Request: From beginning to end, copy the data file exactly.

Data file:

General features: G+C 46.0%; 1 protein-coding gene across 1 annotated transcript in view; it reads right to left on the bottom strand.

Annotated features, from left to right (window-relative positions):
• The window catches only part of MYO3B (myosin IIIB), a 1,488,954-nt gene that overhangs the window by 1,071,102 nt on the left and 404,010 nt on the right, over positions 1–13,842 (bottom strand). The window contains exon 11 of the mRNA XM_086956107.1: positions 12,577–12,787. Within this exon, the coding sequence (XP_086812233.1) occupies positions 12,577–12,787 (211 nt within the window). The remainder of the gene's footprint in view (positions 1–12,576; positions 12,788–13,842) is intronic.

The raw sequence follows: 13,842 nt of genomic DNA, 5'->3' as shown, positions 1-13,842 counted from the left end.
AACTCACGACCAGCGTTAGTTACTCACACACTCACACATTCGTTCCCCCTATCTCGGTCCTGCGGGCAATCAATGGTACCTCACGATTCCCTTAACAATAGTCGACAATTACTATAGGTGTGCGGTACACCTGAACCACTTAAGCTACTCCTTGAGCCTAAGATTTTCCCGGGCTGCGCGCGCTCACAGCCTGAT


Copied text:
General features: G+C 46.0%; 1 protein-coding gene across 1 annotated transcript in view; it reads right to left on the bottom strand.

Annotated features, from left to right (window-relative positions):
• The window catches only part of MYO3B (myosin IIIB), a 1,488,954-nt gene that overhangs the window by 1,071,102 nt on the left and 404,010 nt on the right, over positions 1–13,842 (bottom strand). The window contains exon 11 of the mRNA XM_086956107.1: positions 12,577–12,787. Within this exon, the coding sequence (XP_086812233.1) occupies positions 12,577–12,787 (211 nt within the window). The remainder of the gene's footprint in view (positions 1–12,576; positions 12,788–13,842) is intronic.

The raw sequence follows: 13,842 nt of genomic DNA, 5'->3' as shown, positions 1-13,842 counted from the left end.
AACTCACGACCAGCGTTAGTTACTCACACACTCACACATTCGTTCCCCCTATCTCGGTCCTGCGGGCAATCAATGGTACCTCACGATTCCCTTAACAATAGTCGACAATTACTATAGGTGTGCGGTACACCTGAACCACTTAAGCTACTCCTTGAGCCTAAGATTTTCCCGGGCTGCGCGCGCTCACAGCCTGAT